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In Focus Risk


Setting the right data standards


Setting a framework for regulation throughout the data revolution


Dave Ramsden Deputy governor, markets and banking, the Bank of England


The renewal of the RTGS service is an opportunity for the Bank of England to influence the future of data from the heart of the UK economy. To play our part in the data revolution we are using this programme of investment in critical national infrastructure as an opportunity to set data standards nationally and drive them internationally. Infrastructure change does not happen


very often – our current RTGS service is over 20 years old. But when it does, it is a foundational change – not least because, as the central hub for payments in the UK, everyone talking to it needs to speak the same data language. Across all of these services, the data that


are used, and the way they are formatted and presented to users, is vital. And because the standards we are implementing are used internationally, there is a critical need to ensure we implement them well. But many of the data standards currently


used across the payments chain are either a legacy standard or not a standard at all – a bespoke format originally created for an internal processing system a generation before the internet. In today’s connected world, there are huge benefits to be gained from the whole payments chain moving to international standards which, when implemented properly, provide a seamless flow of data from one end to the other. Enter the standards produced by the


International Organisation for Standardisation (ISO). Across technology and manufacturing it has produced over 24,000 standards for business and government to follow. I am going to focus on two – ISO 20022 and how we plan to implement it for payments


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Beyond the migration, there will need to be an ongoing evolution, development and enhancement of ISO 20022 and payments data in the UK


in the UK, and also ISO 17442, more commonly known as the Legal Entity Identifier – an important tool that can be carried within an ISO 20022 payments message.


ISO 20022 consultation Given its characteristics, data standards are one area where we, as the bank, can only do so much on our own. In June 2018, together with the PSR and Pay.UK, the operator of the retail payment schemes, we launched an ambitious consultation on our vision for implementing ISO 20022 in the major UK payment systems. I am pleased to report that, as outlined in


our Consultation Response Document, we received wide and consistent support for our proposals. We will be going forward with implementing ISO 20022, via the introduction of the Common Credit Message or CCM – which is central to message harmonisation across the UK’s main interbank payment systems, as well as providing compatibility with the emerging international consensus. The bank’s direct responsibility is for the UK’s high value payment system, CHAPS,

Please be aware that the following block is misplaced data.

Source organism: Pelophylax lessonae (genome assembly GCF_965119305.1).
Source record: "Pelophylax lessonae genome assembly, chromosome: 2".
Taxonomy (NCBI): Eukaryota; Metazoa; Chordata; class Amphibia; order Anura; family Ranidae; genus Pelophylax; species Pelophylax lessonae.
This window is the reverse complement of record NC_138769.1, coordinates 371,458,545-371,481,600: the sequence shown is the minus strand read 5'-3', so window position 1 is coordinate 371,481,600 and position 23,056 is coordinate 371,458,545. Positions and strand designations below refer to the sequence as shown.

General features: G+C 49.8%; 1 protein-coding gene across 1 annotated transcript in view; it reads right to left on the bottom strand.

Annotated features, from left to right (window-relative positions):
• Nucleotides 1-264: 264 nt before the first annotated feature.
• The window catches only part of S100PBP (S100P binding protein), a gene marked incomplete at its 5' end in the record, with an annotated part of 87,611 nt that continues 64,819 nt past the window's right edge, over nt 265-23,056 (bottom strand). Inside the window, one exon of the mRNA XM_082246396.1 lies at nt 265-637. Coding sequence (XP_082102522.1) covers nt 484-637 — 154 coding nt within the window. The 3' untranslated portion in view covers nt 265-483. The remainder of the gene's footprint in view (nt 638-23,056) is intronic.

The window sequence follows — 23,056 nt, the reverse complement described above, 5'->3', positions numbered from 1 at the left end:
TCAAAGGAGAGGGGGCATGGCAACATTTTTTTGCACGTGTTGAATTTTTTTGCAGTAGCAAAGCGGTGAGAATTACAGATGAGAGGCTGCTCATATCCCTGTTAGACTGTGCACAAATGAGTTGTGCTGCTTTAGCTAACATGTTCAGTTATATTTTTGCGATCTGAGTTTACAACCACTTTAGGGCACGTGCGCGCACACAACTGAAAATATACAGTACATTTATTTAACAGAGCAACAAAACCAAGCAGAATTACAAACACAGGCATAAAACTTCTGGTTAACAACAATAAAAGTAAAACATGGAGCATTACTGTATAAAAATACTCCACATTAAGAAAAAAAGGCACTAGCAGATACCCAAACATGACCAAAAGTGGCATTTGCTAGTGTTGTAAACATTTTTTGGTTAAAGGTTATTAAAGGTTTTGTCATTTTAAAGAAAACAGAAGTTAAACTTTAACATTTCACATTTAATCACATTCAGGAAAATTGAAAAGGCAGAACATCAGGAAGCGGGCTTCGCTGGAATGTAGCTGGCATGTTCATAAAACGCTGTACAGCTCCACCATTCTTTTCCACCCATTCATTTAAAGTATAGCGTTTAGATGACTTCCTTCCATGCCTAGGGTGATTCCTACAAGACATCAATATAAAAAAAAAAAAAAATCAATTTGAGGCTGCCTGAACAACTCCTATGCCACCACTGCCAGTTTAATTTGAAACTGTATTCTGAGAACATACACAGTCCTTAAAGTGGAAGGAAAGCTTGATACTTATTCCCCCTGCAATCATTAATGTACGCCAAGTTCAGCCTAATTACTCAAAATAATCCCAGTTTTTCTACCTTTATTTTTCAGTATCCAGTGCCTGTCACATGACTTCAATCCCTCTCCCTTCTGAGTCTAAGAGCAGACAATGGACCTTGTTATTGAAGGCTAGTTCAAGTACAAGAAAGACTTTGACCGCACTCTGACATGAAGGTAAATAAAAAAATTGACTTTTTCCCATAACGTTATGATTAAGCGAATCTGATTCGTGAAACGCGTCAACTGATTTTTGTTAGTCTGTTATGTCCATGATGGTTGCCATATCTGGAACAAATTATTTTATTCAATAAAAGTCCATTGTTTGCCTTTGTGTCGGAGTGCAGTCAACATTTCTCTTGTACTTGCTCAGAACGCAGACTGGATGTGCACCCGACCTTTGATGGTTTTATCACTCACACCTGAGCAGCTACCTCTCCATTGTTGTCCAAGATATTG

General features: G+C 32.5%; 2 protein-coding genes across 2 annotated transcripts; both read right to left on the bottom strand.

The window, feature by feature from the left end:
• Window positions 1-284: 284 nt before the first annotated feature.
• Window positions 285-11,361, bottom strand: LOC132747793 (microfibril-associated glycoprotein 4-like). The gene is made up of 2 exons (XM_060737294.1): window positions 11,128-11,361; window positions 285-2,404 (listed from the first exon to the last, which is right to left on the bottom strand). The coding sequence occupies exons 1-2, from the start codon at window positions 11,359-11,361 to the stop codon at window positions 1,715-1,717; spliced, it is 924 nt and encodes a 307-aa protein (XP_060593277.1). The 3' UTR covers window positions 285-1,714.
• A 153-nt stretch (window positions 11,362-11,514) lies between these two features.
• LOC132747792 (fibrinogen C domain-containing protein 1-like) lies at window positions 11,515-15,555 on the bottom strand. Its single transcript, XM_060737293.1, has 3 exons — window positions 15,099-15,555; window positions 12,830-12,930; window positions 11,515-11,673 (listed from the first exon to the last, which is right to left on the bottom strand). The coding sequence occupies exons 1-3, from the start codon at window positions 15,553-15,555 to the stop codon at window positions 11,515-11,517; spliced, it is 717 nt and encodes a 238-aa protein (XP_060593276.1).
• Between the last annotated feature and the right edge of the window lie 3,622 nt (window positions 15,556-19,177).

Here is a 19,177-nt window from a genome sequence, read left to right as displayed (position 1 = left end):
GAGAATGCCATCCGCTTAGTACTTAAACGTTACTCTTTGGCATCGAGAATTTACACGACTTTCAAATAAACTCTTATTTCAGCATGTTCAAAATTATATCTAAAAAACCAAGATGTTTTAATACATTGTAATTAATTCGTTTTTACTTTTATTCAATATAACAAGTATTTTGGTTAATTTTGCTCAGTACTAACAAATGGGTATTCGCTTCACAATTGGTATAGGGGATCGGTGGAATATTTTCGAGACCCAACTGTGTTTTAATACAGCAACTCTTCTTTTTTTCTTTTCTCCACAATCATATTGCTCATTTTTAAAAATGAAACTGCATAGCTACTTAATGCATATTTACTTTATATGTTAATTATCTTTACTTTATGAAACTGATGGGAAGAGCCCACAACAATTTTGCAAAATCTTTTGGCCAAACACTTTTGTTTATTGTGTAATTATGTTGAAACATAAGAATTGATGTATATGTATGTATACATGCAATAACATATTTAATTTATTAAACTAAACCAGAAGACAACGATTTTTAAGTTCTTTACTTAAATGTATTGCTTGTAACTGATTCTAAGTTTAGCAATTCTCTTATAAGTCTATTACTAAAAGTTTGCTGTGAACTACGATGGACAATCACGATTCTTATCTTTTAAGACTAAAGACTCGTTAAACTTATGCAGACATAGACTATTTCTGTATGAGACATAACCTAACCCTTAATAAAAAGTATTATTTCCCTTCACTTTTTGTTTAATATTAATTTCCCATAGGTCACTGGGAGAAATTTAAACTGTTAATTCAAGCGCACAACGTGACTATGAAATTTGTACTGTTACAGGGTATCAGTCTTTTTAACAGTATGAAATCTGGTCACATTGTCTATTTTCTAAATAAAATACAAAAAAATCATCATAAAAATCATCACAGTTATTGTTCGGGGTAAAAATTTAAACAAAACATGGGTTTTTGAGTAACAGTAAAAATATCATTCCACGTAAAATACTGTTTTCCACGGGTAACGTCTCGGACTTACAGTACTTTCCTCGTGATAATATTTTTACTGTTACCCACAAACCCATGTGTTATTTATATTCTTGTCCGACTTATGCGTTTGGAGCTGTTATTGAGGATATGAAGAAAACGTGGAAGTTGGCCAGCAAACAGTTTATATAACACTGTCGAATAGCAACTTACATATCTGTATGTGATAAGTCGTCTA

www.CCRMagazine.com


so we will be working closely with Pay.UK as we develop the CCM. But success will also require ongoing input from across the whole payment chain. It is important we implement this change


effectively. Both to mitigate the risks that migration brings, but also to ensure we capture this opportunity. I want to emphasise that we must not think of the ISO 20022 implementation as one-off change, to be left untouched in the UK’s payment systems for years and allowed to become outdated. Furthermore, we must work hard to


ensure that our implementation of ISO 20022 is not just inwardly focused but internationally harmonised; international co-ordination will be key to unlocking the potential benefits for users of payment systems globally. Beyond the migration, there will need to


be an ongoing evolution, development and enhancement of ISO 20022 and payments data in the UK. We must keep this in mind as we implement the standard; and indeed start thinking now about the opportunities that the UK’s implementation of ISO 20022 – and the CCM – may unlock in five to 10 years’ time.


Legal-entity identifiers To seize the opportunities for future improvement, we need to examine where there might be existing inefficiencies. Huw Van Steenis is currently leading a


major project in the bank, Vision 2030, to map out what the future of the financial system might look like and the role the Bank can play in making the system as effective as possible for households and businesses in the UK.


February 2019


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